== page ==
There’s an increasing recognition of the connection between the mind and body, and an understanding that integrating behavioral health care leads to better health and care for people with chronic diseases such as substance-use disorder, type 2 diabetes, hypertension and more.
Patients receiving this kind of integrated care are happier and healthier because they’re tackling the root causes that negatively affect their overall health. And studies show that implementation of this approach can lead in the long run to lower costs for health care systems, payers and society as a whole.
To help physicians implement whole-patient care, the AMA established the Behavioral Health Integration (BHI) Collaborative with seven other leading medical associations. The collaborative supports physicians in overcoming obstacles to integrating behavioral and mental health care into their primary care practices and help meet the needs of more patients. The goal is for patients to receive mental health care that is coordinated by the primary care office whether in collaboration with a psychiatrist or other mental health professionals.
A recent BHI Collaborative webinar, “Bolstering Chronic Care Management with Behavioral Health Integration,” explores the relationship between physical and behavioral and mental health, the impact each has on a patient’s overall health and how practices can use BHI to help manage, treat and address acute and chronic conditions.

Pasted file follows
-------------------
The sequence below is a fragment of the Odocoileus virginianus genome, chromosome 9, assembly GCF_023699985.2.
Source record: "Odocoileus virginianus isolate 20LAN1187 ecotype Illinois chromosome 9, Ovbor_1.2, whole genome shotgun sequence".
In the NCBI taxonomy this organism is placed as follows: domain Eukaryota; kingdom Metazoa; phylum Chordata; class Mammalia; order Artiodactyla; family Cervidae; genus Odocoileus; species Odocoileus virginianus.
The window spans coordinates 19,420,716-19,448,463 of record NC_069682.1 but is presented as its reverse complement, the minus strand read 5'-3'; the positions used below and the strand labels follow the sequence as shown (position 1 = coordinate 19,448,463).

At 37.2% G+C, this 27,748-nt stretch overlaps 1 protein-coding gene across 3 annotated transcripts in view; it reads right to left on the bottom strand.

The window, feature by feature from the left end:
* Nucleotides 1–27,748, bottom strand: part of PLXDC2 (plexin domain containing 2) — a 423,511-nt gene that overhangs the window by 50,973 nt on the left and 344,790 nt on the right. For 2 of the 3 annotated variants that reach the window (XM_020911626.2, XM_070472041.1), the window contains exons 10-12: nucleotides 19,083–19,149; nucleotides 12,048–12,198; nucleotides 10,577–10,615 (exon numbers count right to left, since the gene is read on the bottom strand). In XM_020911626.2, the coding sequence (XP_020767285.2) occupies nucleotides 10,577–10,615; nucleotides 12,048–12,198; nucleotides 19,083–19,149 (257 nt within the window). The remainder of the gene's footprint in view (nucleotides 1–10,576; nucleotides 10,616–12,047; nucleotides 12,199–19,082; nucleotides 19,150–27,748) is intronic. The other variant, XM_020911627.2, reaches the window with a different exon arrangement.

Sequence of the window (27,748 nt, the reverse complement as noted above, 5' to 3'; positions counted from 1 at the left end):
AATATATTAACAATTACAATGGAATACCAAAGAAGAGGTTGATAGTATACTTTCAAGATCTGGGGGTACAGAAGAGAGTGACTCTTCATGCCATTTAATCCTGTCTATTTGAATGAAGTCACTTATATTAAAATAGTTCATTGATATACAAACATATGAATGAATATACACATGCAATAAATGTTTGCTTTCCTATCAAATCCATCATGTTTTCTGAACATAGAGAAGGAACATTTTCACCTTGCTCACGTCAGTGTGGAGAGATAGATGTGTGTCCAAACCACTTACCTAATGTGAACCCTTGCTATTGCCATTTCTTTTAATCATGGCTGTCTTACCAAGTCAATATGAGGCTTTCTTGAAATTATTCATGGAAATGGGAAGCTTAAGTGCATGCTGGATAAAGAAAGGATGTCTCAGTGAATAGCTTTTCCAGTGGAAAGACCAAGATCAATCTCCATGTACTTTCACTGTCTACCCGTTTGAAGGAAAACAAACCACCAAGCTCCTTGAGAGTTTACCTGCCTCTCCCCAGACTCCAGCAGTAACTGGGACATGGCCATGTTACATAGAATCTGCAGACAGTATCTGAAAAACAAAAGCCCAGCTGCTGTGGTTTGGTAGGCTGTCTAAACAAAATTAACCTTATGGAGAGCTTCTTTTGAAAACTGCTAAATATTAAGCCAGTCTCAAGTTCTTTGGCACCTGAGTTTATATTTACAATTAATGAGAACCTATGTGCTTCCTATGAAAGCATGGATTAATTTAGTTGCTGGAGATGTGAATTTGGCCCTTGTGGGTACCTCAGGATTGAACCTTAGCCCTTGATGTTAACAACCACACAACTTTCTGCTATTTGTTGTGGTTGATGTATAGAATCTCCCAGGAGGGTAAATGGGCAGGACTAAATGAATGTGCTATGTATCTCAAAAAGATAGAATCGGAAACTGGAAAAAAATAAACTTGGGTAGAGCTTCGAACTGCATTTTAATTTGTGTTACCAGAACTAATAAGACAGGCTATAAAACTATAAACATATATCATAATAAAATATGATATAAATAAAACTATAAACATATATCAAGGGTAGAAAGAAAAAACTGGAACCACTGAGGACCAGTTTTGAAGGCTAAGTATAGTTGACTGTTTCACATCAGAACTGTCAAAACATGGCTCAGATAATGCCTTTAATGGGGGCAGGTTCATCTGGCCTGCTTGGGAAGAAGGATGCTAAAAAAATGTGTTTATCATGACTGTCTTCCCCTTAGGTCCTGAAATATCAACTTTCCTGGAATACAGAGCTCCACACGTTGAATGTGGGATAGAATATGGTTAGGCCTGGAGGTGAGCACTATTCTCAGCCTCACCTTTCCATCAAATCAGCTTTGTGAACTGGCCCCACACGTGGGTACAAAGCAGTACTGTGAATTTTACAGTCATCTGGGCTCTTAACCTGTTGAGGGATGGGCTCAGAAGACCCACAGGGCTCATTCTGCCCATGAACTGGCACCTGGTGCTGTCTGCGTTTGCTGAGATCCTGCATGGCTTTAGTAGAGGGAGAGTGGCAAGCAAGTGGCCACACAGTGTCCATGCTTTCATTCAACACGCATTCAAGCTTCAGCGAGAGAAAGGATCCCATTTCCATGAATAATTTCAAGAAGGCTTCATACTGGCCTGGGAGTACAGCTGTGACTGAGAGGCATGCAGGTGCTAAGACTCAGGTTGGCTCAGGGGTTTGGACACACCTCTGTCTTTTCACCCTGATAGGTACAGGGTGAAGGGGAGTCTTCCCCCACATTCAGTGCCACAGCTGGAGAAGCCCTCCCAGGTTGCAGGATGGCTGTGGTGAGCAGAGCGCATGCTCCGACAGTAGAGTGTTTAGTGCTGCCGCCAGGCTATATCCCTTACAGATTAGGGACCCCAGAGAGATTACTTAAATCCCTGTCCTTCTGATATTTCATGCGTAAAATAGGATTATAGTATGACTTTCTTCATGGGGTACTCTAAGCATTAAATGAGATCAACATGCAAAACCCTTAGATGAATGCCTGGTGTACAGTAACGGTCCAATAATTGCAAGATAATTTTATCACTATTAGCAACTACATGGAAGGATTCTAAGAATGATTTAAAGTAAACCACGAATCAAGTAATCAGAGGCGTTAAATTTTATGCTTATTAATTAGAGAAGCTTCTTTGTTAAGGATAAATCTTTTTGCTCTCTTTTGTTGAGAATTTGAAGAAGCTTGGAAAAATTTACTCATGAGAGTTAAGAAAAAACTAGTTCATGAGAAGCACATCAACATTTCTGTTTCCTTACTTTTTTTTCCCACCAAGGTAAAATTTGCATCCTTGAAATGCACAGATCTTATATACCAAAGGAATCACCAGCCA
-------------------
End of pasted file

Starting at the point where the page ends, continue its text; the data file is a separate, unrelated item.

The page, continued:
During the webinar, physician speakers shared real-world examples of how their practices have integrated behavioral health care to bolster the care they provide for patients with chronic conditions.
Internist Edwin C. Chapman, MD, discussed his Washington, D.C., practice’s experiences with integrating behavioral health care to help treat adult patients, including seniors, with substance-use disorders.
Meanwhile, Chicago family physician Sreela Namboodiri, MD, shared how integrated behavioral health care at the Heartland Health Centers, a federally qualified health center with 18 locations in Chicago, has improved her patients’ lives.